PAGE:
June 14, 2011 / 12:29 AM / 9 years ago

IMF boots Fischer from race for top job

WASHINGTON (Reuters) - The International Monetary Fund’s board on Monday blocked Bank of Israel governor Stanley Fischer from the race for the top IMF job, further boosting the chances of French Finance Minister Christine Lagarde.

Bank of Israel Governor Stanley Fischer attends a a photo opportunity with Finance Minister Yuval Steinitz (not seen) at the Finance Ministry in Jerusalem March 30, 2011.REUTERS/Ronen Zvulun

In a surprise move, the 24-member IMF board rejected changing the IMF’s rules that would have allowed 67-year-old Fischer to run, two board official told Reuters. IMF rules stipulate an age limit of 65 for an incoming managing director.

The officials said changing the rules for Fischer, who is highly respected by both advanced and emerging economies, would have required a reopening of the selection process to allow other candidates older than 65 to participate in the race.

An IMF board statement later confirmed it had shortlisted Lagarde and Mexico’s central bank chief Agustin Carstens and would consider their nominations, although made no mention of Fischer.

“The executive board will meet with the candidates in Washington and, thereafter, meet to discuss the strengths of the candidates and make a selection,” the board said.

It reiterated that it planned to complete the selection by June 30.

Front-runner Lagarde is backed by Europe, which holds one-third of the votes, and a handful of other countries including Indonesia, whose Finance Minister Angus Martowardojo said he personally supports her candidacy.

If she wins, Lagarde would become the first woman to head the IMF, which has been central in providing rescue loans to countries in crisis including Greece, Ireland and Portugal.

Carstens has the support of a dozen Latin American countries, including Colombia, in a race which, despite being one of the most hotly contested in IMF history, is widely expected to result in Europe maintaining its 65-year grip on the job.

Brazil, the region’s largest economy, has not yet said whether it will back Carstens.

Carstens acknowledged on Monday that he was a long-shot candidate and he knew chances were “quite high” that Lagarde would get the job left vacant by Dominique Strauss-Kahn, who was arrested in New York in May on sexual assault charges. He has denied the charges.


The European debt crisis made it hard to break the tradition of Europe’s grip on the fund, even though members agreed some time ago the next managing director should be selected on the basis of merit, Carstens told the Peterson Institute, a policy think tank in Washington.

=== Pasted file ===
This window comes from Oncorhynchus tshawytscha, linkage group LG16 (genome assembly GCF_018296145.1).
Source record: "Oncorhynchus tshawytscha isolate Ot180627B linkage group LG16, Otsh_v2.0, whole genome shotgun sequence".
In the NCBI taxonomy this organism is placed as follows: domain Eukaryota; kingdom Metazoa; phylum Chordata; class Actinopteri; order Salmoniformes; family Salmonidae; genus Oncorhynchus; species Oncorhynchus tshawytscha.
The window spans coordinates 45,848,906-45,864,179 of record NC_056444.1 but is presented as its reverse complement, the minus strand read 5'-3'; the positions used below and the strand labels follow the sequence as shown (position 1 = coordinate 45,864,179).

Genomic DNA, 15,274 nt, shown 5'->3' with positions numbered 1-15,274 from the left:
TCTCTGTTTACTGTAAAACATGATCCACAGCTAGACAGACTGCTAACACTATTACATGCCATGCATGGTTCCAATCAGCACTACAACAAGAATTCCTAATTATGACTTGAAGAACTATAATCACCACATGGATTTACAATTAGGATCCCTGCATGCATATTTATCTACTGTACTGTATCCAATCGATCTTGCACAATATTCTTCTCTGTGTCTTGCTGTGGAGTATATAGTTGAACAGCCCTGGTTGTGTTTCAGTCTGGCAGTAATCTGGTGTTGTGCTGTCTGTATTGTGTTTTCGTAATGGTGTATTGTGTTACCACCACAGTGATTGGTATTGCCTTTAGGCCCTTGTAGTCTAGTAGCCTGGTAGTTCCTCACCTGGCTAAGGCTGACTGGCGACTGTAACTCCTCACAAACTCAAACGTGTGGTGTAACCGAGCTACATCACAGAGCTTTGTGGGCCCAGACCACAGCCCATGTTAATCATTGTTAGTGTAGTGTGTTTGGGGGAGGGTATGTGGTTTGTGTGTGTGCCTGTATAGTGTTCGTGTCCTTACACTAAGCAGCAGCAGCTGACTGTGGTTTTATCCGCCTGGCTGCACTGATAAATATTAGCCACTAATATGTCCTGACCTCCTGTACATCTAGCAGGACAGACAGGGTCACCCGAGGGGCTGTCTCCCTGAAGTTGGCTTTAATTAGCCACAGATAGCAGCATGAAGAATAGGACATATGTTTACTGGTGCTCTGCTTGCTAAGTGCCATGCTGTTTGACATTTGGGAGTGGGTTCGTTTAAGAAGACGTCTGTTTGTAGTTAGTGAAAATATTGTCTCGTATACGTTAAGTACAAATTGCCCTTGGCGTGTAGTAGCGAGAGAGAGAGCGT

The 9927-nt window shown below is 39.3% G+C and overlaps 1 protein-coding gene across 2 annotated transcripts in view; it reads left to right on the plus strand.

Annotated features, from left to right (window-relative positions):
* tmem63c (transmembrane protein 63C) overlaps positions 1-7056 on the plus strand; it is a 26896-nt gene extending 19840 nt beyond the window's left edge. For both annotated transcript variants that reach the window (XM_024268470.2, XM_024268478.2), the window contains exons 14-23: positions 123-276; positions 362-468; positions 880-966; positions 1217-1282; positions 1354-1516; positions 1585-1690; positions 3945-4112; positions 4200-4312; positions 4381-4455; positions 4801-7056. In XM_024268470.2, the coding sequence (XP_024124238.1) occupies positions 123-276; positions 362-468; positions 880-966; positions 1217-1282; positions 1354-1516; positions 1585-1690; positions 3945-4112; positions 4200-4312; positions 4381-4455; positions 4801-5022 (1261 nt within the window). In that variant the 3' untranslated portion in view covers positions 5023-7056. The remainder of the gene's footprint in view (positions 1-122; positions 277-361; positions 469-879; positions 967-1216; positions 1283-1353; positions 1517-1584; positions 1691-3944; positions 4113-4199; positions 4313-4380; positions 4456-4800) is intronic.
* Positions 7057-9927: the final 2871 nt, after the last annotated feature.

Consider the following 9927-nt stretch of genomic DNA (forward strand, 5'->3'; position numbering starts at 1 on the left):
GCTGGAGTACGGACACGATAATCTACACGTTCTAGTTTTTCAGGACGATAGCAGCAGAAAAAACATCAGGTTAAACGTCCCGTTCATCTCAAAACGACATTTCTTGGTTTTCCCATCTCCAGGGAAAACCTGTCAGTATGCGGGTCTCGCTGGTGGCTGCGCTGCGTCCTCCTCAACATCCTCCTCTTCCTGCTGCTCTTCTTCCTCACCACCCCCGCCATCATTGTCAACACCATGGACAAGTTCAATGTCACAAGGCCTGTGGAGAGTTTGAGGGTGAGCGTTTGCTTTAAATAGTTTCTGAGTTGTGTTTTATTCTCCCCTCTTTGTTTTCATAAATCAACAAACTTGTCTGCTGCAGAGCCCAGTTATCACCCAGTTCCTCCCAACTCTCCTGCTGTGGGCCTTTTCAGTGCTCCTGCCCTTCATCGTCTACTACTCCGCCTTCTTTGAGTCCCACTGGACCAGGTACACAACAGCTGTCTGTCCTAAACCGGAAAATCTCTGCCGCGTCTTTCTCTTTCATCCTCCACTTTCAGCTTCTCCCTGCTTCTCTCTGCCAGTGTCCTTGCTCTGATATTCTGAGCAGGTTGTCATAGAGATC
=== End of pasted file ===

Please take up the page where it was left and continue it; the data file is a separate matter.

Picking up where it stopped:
“That makes it more difficult. I’m not fooling myself. It’s like starting a soccer game with a 5-0 score,” Carstens said after a meeting with U.S. Treasury Secretary Timothy Geithner.

In a statement, the U.S. Treasury Department said it had not yet endorsed a candidate, although it is widely expected that Washington will back Lagarde to head the global financial institution.

Fischer, who was born in what is now Zambia and carries both an American and Israeli passport, announced his last-minute candidacy over the weekend, saying he had been encouraged to enter by a number of governments. Applications were due by Friday.

Board officials told Reuters previously the IMF rules could easily be changed if there was enough support for Fischer.

With 17 percent of the vote, the United States is the key to who becomes the next IMF managing director. Fischer’s late entry into the race on Friday complicated its decision because it would be hard-pressed not to vote for an American passport holder, according to financial diplomats.

By tradition, the United States has always supported Europe’s candidate under a gentlemen’s agreement that has seen a European head the IMF and an American lead its sister institution, the World Bank, since the end of World War Two.

Lagarde still faces tough questioning from emerging market economies when she is interviewed by the 24-member board, which is heavily represented by European countries.

Developing nations want their growing economic prowess reflected more in their clout at the IMF, which means she will need to undertake more ambitious reforms that boost the voting power of emerging economies.

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In his appearance at the Peterson Institute, a Washington policy think tank, Carstens took a swipe at his French competitor saying as a European she may not be objective enough to deal with the unfolding European debt crisis.

He argued that his distance from the European crisis, as well as his experience in dealing with Latin American debt problems while working for the Mexican government and as an IMF deputy director, gave him an advantage over Lagarde.

“I think in the case of Europe what would help me is to have a fresher pair of eyes ... I think also someone coming from the outside would speak their mind more frankly and I think that would be an advantage,” Carstens added.

Additional reporting by Doug Palmer in Washington; Editing by Will Dunham and Eric Beech

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